If it helps, I took the analysis from Harbers, Deslauriers-Varin, Beauregard & van der Kemp (2012) extract below: Statistical analyses Previous studies investigating consistency for crime linkage purposes have often used the Jaccard’s coefficient (Bennell and Canter, 2002; Bennell and Jones, 2005; Bennell et al., 2009; Tonkin et al., 2008, Woodhams and Toye, 2007; Woodhams et al., 2008). This similarity coefficient (Jaccard, 1908) is suitable because it does not include joint nonoccurrences (0/0) of a specific behaviour in its measurement. This means that a specific behaviour will not automatically be consistent because it does not occur in most of the offences. Jaccard’s coefficient is calculated by dividing the number of behaviours shared by two offences (1/1) by the sum of the numbers of behaviours shared (1/1), and the number of behaviours present in one crime but not in the other (1/0 and 0/1). A value of 1 would mean that there is a total similarity on this particular behaviour across the series, and a value of 0 would indicate no similarity at all across the series. An important advantage of using the Jaccard’s coefficient to measure consistency is that low frequencies of certain behaviours do not lead to high consistency scores. This is important in this type of research as the absence of a specific behaviour based on police records does not necessarily mean that the behaviour did not occur. However, one of the disadvantages is that the Jaccard’s coefficient is very sensitive to missing data (Bennell and Jones, 2005; Everitt et al., 2001; Woodhams and Toye, 2007). Consistency of a variable was first measured for each offender within the offender’s series. The consistency score was measured by comparing the variable in each offence with the variable in the previous offence for the full length of the series. If both offences showed the behaviour (1/1), a value of 1 was awarded to the comparison. If the behaviour was present in one of the offences and absent in the other offence (0/1 or 1/0), a value of 0 was awarded to the comparison. If both offences did not show the behaviour (0/0), the comparison was left out of the measurement. To make sure that the results are not biased by the various lengths of the series, the total score was divided by the number of comparisons, the length of the series minus two. For example, in the case where the offender has been linked to five sexual assaults, the use of a disguise during the assaults was scored as follows: absent, absent, present, present, and absent (00110). The first comparison (0/0) is left out of the measurement. The second comparison is awarded with a value of 0, the third comparison with a value of 1, and the last comparison with a value of 0 again. The score (1) divided by the number of comparisons (3) is 0.33. The consistency score for using a disguise by this offender in his or her series is 0.33. Thus, the information of all crimes within the series is used, whereas the results are not biased by undue weighting because of the length of the series. Harbers, E., Deslauriers‐Varin, N., Beauregard, E., & Kemp, J. J. (2012). Testing the behavioural and environmental consistency of serial sex offenders: A signature approach. Journal of Investigative Psychology and Offender Profiling, 9(3), 259-273.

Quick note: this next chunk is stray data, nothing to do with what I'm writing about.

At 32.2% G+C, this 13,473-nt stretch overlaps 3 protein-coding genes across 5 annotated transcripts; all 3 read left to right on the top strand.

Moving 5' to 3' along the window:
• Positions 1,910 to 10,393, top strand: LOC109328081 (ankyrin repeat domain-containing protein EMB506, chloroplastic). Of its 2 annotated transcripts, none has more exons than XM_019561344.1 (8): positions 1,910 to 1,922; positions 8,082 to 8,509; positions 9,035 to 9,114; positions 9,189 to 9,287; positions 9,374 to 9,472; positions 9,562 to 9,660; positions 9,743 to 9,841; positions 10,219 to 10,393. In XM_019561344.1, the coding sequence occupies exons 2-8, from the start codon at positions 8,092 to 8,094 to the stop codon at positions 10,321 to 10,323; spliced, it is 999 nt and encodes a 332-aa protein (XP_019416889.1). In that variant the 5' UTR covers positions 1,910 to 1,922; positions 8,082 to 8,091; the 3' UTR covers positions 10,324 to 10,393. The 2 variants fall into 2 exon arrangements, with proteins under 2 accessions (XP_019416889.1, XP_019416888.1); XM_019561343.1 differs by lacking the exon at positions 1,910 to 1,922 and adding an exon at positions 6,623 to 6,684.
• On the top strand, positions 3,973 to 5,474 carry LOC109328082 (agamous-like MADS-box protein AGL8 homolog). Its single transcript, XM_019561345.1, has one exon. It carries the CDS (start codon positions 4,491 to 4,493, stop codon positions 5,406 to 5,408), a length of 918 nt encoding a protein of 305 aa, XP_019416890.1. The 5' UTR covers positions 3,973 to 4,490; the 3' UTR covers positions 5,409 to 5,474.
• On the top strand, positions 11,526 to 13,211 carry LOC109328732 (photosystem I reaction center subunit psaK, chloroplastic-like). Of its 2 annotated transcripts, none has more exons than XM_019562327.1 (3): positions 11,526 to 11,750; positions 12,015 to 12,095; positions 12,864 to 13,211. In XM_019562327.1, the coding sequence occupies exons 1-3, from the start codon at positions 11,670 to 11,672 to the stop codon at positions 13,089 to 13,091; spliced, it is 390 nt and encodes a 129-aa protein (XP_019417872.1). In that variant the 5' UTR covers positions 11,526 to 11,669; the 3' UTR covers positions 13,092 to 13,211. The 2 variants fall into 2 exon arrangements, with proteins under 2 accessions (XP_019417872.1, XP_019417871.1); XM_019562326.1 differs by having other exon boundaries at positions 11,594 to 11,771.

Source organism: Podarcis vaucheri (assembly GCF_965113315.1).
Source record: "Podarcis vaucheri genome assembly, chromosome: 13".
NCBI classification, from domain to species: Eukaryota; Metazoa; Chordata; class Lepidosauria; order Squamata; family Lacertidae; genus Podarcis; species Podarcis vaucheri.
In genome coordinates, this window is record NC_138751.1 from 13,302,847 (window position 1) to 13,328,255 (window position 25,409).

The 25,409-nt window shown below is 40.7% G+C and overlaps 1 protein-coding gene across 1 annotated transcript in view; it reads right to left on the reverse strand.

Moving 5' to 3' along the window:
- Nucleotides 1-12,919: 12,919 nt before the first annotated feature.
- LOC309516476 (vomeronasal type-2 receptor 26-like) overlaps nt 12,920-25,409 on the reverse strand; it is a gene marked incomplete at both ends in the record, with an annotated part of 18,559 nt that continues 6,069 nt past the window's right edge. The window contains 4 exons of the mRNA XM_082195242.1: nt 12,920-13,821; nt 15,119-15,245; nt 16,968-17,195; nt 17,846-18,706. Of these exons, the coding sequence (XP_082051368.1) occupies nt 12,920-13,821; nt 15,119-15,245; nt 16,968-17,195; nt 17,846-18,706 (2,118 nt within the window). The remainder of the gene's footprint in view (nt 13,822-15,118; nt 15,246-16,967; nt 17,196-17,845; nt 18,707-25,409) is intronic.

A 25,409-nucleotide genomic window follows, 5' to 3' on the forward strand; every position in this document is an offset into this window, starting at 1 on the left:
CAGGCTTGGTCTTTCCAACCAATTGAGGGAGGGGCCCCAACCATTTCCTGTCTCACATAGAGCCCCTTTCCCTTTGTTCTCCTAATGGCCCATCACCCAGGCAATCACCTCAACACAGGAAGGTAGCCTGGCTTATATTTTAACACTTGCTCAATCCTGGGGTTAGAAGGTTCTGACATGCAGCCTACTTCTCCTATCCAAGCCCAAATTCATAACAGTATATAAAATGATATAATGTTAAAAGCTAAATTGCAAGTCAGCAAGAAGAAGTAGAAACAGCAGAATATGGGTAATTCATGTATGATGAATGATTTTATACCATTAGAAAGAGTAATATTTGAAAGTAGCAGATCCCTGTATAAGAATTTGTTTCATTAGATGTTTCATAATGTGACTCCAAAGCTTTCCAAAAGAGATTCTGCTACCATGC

Open this post in threaded view
|

## Re: Jaccard's Coefficient- Data Preparation

 Am i correct in understanding: that "series" means an individual.   There are several events (arrest occasions? ) for each individual.   There are 20 behaviors that are measured about each event. my eSPSS reads your post as saying that you want to know whether within an individual to what degree do events have similar profiles across the 20 behaviors. Paste and run the following into a syntax window. Is this what you are looking for? data list list/ Id (n2) event(a2) Name (a20) ArrestDate(adate10) behavior1 behavior2 behavior3 behavior4 (4f1). begin data 1 a 'John Doe' 10/10/1999 1 0 1 1 1 b 'John Doe' 05/22/2001 0 1 0 0 1 c'John Doe' 12/25/2004 1 1 1 1 1 d 'John Doe' 02/14/2005 0 0 0 0 2 a 'Mary Poe' 11/11/2010 0 1 1 0 2 b 'Mary Poe' 04/04/2011 1 1 0 0 2 c 'Mary Poe' 05/04/2011  0 0 1 1 end data. list. * Proximities wants a string variable as ID here "event". split file by Id. proximities behavior1 to behavior4 /measure=JACCARD /id=event. There are many coefficients for binary input data in PROXIMITIES. Check HELP to see whether additional coefficients would be of help. I cannot recall at this time whether the labels on the proximity matrix can be the arrest#.   Please reply to the list whether this is what you are looking for.  Then if this is what you are looking for perhaps there is a way to remove the case number in the complete file from the labels of the printed proximity matrix. Art Kendall Social Research Consultants